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An investigation into the aspects of innovation within the downstream domain of the pharmaceutical supply chain

Papalexi, Marina (2017) An investigation into the aspects of innovation within the downstream domain of the pharmaceutical supply chain. Doctoral thesis, University of Huddersfield.

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Abstract

An investigation into the aspects of innovation within the downstream domain of the pharmaceutical supply chain

This research evaluates the implementation of innovative programmes within the downstream domain of the Pharmaceutical Supply Chain (PSC). Pharmacies are considered as key links between healthcare services and patients because they are responsible for dispensing and managing pharmaceuticals in order to prolong life. Considering the healthcare organisations‘ crucial role and that they face the challenge of minimising the cost of healthcare services while enhancing service quality, healthcare organisations tend to try improvement approaches and innovative interventions to enhance their efficiency and effectiveness. Specifically, they tend to focus on improving their Supply Chain Management (SCM) in order to reduce waste, in particular with regards to their medicine expenditure, and to provide improved services. However, implementing innovation within the Pharmaceutical Supply Chain (PSC) is not yet adequate; at present there appears to be a lack of experience and knowledge of how such initiatives should be undertaken. Research that examines potential innovative contributions might therefore make a defined contribution to the sector. This research, therefore, aims to assess the current medicine delivery process and identify the issues responsible for weak process performances and the factors that influence pharmacies‘ innovativeness within two diverse European contexts, the UK and Greece.

An exploratory research design, embracing a mixed-methods approach, was used to analyse the issues associated with PSC inefficiency and assess to what extent innovation could be adopted by hospital and community pharmacies to improve the delivery process of pharmaceutical products. The qualitative data was gathered through 30 interviews with key professionals working within the downstream domain of the PSC in the two selected geographical areas. A total of 21 in-depth interviews in the UK and 9 in Greece were conducted to examine the elements preventing the effective and efficient delivery of medicines. Simultaneously, an online survey was developed to collect the quantitative data. The final sample (N=130) consisted of specialists working within the down stream domain of the PSC in Greece and the UK. The quantitative data analysis aimed to identify the factors that support or prevent innovation within this specific and complex environment. The analysis and combination of these two sets of data enabled the researcher to gain a comprehensive understanding and recommend innovative solutions that are suitable to the system under investigation, leading to continuous improvement.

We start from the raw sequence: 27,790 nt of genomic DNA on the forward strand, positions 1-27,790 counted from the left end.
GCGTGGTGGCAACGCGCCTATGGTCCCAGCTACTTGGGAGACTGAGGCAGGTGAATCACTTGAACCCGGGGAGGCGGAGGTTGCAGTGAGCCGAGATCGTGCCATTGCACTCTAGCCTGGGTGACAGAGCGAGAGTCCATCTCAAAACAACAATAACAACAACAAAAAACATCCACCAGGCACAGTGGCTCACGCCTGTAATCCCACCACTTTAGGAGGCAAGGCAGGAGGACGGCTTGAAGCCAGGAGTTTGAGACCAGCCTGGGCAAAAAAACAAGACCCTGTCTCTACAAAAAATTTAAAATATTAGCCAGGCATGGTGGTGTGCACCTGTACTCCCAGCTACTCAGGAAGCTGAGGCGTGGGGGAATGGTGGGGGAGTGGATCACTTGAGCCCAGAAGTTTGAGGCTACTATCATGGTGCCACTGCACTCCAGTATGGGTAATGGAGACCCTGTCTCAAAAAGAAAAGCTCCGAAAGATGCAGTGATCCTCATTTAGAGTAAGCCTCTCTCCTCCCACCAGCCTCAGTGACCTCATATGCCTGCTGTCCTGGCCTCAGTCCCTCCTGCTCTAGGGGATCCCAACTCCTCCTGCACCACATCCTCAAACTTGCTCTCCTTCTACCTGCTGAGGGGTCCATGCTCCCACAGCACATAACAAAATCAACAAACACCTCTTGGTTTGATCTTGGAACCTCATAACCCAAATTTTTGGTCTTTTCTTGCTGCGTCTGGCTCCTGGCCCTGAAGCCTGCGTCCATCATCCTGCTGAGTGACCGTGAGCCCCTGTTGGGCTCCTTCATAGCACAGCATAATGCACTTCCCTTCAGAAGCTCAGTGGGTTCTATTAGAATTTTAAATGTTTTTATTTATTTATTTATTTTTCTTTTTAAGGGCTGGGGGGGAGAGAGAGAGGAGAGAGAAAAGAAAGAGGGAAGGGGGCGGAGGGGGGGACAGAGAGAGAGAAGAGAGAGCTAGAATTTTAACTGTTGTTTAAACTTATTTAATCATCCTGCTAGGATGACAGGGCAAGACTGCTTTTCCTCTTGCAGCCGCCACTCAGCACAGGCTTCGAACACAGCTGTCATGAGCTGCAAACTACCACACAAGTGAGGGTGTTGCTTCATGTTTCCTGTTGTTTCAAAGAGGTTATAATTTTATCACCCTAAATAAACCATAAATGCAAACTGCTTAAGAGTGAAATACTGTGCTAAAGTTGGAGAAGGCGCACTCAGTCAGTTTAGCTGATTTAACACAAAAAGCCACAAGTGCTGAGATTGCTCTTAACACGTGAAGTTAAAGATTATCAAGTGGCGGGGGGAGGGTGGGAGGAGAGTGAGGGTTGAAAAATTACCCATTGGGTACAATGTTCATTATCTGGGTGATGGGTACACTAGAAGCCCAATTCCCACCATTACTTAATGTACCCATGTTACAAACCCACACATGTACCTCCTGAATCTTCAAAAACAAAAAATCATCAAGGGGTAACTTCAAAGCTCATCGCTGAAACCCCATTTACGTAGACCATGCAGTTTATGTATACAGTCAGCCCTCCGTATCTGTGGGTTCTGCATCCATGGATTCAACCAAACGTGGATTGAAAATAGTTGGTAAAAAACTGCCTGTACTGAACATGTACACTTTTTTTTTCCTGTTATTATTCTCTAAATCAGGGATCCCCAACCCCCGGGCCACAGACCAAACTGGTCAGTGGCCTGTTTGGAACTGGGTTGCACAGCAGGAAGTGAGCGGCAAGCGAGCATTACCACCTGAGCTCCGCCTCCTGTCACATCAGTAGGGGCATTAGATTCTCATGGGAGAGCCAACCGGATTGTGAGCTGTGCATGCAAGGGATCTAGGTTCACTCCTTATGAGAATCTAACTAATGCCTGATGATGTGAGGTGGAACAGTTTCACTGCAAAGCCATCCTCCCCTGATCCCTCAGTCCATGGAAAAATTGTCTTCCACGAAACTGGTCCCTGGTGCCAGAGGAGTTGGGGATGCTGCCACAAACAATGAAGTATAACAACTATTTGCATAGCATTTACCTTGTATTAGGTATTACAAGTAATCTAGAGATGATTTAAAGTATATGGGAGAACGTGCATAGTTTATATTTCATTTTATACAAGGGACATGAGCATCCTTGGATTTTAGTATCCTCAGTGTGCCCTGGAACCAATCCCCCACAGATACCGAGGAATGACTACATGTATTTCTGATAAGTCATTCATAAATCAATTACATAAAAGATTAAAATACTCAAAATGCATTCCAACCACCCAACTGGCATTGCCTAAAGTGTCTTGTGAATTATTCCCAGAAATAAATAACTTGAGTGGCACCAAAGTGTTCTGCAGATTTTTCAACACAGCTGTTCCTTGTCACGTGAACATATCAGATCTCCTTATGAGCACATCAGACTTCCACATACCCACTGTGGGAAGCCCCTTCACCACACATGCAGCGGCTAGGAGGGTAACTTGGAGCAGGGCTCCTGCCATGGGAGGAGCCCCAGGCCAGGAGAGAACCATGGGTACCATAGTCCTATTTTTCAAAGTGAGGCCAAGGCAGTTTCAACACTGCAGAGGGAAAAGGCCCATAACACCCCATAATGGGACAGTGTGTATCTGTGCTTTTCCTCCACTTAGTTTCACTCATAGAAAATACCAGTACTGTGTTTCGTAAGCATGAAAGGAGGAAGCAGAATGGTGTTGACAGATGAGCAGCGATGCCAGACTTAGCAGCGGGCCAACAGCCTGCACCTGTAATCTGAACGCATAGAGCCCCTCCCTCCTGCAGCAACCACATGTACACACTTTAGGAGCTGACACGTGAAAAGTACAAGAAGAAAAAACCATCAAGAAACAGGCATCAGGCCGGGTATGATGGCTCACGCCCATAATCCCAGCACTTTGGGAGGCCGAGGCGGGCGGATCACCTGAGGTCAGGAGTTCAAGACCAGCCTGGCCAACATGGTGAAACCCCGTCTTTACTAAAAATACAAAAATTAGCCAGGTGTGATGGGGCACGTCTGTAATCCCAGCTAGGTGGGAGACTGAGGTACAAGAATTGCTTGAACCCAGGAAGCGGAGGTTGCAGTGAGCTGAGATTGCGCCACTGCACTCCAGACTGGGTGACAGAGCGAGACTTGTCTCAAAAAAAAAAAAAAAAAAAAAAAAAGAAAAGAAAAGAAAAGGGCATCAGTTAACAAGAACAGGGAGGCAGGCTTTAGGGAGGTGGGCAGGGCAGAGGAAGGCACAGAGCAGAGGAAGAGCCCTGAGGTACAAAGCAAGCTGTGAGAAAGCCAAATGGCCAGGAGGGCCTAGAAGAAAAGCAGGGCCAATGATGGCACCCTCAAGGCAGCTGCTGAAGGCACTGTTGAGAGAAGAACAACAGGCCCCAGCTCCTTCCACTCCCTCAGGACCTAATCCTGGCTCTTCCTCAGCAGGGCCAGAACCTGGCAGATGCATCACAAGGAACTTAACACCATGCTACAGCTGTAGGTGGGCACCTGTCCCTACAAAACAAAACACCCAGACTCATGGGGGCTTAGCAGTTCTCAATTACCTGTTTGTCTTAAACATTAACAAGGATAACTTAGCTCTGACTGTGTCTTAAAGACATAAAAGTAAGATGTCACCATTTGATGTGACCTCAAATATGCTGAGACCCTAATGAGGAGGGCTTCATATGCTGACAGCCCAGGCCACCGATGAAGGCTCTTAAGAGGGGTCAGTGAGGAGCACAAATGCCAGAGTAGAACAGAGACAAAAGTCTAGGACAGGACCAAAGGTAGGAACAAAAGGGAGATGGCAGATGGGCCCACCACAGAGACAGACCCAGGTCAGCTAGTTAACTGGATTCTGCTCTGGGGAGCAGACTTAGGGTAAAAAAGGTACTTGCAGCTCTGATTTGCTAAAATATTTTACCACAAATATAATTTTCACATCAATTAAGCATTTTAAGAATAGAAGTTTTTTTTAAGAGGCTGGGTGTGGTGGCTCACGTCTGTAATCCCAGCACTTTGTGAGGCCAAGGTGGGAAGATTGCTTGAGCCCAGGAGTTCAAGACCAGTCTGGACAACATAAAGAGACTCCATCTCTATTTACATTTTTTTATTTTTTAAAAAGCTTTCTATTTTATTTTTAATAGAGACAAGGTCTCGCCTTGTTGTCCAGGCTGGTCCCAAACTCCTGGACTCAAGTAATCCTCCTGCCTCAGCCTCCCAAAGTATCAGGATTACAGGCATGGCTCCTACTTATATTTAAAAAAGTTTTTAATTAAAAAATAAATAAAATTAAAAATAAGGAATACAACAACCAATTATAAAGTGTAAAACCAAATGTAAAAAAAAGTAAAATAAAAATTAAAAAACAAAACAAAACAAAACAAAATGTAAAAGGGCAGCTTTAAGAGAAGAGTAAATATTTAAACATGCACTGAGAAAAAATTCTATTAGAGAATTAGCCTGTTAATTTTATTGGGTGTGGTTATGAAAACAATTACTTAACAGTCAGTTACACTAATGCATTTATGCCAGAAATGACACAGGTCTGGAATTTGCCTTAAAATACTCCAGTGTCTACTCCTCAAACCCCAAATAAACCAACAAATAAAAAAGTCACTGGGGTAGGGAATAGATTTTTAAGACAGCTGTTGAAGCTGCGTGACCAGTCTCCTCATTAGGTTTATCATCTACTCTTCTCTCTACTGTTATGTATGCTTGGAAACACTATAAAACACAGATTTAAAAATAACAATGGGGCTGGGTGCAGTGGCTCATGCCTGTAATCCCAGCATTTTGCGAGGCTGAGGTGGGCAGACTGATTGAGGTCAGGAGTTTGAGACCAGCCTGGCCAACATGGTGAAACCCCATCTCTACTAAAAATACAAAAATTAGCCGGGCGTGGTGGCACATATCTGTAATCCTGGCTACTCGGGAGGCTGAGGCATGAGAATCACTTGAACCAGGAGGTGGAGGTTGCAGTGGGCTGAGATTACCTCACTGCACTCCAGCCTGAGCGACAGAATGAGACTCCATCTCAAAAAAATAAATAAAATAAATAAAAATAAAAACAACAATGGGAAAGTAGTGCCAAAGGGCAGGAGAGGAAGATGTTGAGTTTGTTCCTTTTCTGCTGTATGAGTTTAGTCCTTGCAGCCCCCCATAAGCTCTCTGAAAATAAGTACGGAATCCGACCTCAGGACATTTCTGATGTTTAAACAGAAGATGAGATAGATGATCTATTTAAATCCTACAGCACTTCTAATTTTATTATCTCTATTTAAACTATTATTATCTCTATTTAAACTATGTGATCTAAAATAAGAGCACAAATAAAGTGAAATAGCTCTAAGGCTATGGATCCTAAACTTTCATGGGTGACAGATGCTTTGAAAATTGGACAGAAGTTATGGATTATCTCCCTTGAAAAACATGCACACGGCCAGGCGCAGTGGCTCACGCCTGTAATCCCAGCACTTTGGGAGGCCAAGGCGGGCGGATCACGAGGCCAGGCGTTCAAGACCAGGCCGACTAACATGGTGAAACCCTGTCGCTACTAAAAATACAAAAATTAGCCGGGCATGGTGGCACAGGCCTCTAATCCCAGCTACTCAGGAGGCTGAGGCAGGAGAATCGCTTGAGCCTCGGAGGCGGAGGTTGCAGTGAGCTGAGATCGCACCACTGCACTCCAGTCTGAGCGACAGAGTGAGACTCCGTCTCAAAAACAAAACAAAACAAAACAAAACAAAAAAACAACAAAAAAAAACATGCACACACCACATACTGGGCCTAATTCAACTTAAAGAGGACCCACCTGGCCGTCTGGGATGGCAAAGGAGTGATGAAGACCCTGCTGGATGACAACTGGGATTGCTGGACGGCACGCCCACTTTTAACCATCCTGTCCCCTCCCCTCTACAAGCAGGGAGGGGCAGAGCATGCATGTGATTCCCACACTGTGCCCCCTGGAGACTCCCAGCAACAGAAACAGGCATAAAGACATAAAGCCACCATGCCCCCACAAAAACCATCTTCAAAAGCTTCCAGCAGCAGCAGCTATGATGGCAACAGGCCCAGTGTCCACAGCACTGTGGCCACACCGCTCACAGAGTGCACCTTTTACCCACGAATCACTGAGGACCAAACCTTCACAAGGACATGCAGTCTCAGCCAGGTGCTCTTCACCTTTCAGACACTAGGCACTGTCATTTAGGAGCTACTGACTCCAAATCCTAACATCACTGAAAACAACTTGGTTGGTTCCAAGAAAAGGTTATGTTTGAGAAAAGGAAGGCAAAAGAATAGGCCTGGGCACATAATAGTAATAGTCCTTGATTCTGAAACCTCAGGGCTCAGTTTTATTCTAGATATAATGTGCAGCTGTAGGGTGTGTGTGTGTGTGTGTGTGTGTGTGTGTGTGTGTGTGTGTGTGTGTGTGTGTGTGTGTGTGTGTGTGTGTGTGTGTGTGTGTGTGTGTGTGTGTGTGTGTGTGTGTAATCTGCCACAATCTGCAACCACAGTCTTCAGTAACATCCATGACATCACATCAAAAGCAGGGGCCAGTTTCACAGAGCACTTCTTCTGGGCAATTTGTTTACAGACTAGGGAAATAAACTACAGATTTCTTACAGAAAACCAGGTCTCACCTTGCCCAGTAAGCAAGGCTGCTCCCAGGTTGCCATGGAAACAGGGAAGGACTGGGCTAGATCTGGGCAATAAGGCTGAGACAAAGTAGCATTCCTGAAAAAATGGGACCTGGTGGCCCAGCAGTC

This research contriputes to academic literature as it adds more theoritical insights to innovative delively processes, especially those that have been characterised as highly complex. The results led to the generation of the Innovative Pharmaceutical Supply Chain Framework (IPSCF) that provides guidelines to healthcare organisations about how the identified problems can be overcome by implementing suitable innovative techniques. The implementation of Lean and Reverse Logistics practices, which are supported by integrated Information Technology (IT) systems, are suggested as a means for healthcare organisations to enhance their delivery system in terms of quality (products and service quality), visibility (knowledge and information sharing), speed (respond to customers and suppliers needs) and cost (minimisation of cost and waste) and therefore generate a competitive edge. The study‘s recommendations have important implications for pharmacies, as they provide guidance regards suitable innovative programmes that can be adopted. The outputs of this research are specifically relevant to the pharmacy sectors of the UK and Greece, but may have also relevance for European healthcare organisations.

Item Type: Thesis (Doctoral)
Subjects: H Social Sciences > HF Commerce
R Medicine > RS Pharmacy and materia medica
Schools: Huddersfield Business School
Depositing User: Sally Hughes
Date Deposited: 06 Mar 2017 15:46
Last Modified: 06 Mar 2017 15:52
URI: http://eprints.hud.ac.uk/id/eprint/31444

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